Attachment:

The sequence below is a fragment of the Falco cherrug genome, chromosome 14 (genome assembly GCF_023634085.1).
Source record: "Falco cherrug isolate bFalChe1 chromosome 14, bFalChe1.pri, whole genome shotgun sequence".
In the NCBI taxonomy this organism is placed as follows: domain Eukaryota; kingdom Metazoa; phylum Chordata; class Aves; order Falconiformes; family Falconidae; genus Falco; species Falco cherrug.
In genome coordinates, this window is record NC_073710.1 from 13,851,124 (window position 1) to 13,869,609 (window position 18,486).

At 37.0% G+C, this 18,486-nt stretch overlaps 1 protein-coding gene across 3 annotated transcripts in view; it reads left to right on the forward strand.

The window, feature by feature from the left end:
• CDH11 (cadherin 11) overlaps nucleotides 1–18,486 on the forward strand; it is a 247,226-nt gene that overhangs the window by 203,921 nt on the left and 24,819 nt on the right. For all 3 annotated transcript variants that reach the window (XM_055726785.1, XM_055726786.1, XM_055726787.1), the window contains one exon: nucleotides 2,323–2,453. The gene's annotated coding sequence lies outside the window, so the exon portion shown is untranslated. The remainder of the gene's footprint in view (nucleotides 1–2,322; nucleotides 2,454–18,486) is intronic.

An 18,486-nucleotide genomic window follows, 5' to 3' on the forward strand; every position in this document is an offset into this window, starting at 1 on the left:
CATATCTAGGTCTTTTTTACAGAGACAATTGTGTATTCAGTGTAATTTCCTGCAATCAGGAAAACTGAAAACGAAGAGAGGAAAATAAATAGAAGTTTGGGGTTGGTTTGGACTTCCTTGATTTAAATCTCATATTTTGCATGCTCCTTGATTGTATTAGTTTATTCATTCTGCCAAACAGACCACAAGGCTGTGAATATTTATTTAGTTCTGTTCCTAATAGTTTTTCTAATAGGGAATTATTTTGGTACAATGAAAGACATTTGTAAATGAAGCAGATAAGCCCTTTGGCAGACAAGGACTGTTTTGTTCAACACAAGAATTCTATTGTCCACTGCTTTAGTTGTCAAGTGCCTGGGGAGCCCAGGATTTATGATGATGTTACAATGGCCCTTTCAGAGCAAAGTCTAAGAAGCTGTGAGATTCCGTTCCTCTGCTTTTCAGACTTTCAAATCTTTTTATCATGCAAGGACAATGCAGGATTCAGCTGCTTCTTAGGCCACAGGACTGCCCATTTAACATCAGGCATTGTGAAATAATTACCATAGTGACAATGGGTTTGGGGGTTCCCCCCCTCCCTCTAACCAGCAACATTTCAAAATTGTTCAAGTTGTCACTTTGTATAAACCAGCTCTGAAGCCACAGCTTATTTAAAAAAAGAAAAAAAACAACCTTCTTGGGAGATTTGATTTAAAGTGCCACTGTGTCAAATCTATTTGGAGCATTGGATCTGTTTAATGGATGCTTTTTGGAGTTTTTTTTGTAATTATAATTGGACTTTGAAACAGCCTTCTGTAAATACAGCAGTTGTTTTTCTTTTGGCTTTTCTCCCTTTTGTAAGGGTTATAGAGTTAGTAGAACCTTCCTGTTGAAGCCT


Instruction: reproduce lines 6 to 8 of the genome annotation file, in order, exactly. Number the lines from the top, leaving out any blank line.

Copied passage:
The window, feature by feature from the left end:
• CDH11 (cadherin 11) overlaps nucleotides 1–18,486 on the forward strand; it is a 247,226-nt gene that overhangs the window by 203,921 nt on the left and 24,819 nt on the right. For all 3 annotated transcript variants that reach the window (XM_055726785.1, XM_055726786.1, XM_055726787.1), the window contains one exon: nucleotides 2,323–2,453. The gene's annotated coding sequence lies outside the window, so the exon portion shown is untranslated. The remainder of the gene's footprint in view (nucleotides 1–2,322; nucleotides 2,454–18,486) is intronic.

An 18,486-nucleotide genomic window follows, 5' to 3' on the forward strand; every position in this document is an offset into this window, starting at 1 on the left: